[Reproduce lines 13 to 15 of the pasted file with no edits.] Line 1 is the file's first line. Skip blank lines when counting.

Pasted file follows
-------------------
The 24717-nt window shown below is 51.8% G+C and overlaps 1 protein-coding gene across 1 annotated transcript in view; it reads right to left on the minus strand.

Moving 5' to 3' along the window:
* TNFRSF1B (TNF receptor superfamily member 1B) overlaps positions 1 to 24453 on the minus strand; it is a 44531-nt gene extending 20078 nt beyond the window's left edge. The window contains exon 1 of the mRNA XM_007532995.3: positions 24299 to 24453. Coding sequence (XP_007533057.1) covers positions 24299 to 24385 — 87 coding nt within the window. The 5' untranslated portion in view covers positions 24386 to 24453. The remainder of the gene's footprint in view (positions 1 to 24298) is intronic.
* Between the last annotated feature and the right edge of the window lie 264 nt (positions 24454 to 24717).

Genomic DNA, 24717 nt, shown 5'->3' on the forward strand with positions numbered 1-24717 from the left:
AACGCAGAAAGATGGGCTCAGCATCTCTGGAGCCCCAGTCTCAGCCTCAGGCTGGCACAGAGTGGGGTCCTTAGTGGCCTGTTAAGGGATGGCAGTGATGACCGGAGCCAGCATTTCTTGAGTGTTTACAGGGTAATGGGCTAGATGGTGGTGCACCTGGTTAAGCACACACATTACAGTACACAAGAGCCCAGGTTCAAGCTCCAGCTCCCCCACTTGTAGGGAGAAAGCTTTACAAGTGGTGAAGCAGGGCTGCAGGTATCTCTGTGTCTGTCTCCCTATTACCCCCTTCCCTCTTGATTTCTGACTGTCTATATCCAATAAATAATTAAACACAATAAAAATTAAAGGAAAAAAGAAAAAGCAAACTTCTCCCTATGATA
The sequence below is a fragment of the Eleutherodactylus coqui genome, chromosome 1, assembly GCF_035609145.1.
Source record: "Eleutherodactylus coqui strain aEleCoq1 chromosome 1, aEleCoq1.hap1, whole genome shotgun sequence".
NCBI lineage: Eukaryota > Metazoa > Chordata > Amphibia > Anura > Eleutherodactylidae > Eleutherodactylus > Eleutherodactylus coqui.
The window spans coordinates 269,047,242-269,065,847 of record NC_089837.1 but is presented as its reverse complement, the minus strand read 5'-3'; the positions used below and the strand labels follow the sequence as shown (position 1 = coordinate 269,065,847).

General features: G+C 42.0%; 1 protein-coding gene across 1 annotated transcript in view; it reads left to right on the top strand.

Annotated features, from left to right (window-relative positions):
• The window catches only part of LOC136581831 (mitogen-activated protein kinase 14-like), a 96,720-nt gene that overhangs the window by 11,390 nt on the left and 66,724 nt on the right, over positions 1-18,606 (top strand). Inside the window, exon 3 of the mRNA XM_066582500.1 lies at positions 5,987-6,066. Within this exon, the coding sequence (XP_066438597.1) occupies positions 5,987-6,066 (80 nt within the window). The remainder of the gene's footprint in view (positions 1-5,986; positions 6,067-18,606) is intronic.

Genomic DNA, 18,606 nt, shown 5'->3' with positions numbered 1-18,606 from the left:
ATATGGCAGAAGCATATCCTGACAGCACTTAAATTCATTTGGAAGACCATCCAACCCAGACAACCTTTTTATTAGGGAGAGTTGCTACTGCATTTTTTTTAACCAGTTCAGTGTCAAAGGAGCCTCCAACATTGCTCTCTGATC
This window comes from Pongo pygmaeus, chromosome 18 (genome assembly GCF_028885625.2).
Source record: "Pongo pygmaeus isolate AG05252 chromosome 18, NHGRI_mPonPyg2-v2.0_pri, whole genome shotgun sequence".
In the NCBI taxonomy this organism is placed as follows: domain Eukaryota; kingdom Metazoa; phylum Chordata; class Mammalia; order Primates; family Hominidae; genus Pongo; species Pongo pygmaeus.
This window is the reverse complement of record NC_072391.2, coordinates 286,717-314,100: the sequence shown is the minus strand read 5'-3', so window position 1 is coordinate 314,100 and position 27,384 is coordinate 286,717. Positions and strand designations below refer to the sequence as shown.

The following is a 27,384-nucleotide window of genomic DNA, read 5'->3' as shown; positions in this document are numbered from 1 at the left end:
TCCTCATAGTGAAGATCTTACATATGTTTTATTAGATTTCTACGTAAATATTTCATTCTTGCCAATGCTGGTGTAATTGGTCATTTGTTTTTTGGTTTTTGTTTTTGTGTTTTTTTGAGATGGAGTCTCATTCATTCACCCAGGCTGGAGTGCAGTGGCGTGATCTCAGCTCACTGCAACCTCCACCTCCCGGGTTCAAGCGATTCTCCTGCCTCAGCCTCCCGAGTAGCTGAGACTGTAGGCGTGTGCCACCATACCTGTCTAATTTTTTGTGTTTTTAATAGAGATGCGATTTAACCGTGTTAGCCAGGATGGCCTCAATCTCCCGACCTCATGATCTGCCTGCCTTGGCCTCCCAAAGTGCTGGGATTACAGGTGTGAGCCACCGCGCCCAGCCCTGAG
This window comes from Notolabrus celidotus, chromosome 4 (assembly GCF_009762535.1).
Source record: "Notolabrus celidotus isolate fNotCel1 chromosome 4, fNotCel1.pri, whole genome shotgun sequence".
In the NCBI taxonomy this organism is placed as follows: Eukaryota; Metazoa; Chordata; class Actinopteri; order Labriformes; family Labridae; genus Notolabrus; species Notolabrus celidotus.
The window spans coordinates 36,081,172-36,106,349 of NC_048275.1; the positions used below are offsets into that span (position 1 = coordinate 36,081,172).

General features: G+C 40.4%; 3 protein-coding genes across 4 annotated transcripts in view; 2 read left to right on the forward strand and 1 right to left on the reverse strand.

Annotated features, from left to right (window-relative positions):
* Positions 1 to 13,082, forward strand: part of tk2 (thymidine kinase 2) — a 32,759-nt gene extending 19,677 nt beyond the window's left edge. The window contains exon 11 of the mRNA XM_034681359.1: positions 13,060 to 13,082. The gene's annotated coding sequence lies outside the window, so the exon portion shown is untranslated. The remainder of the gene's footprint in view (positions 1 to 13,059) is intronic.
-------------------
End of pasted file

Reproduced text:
• The window catches only part of LOC136581831 (mitogen-activated protein kinase 14-like), a 96,720-nt gene that overhangs the window by 11,390 nt on the left and 66,724 nt on the right, over positions 1-18,606 (top strand). Inside the window, exon 3 of the mRNA XM_066582500.1 lies at positions 5,987-6,066. Within this exon, the coding sequence (XP_066438597.1) occupies positions 5,987-6,066 (80 nt within the window). The remainder of the gene's footprint in view (positions 1-5,986; positions 6,067-18,606) is intronic.

Genomic DNA, 18,606 nt, shown 5'->3' with positions numbered 1-18,606 from the left:
ATATGGCAGAAGCATATCCTGACAGCACTTAAATTCATTTGGAAGACCATCCAACCCAGACAACCTTTTTATTAGGGAGAGTTGCTACTGCATTTTTTTTAACCAGTTCAGTGTCAAAGGAGCCTCCAACATTGCTCTCTGATC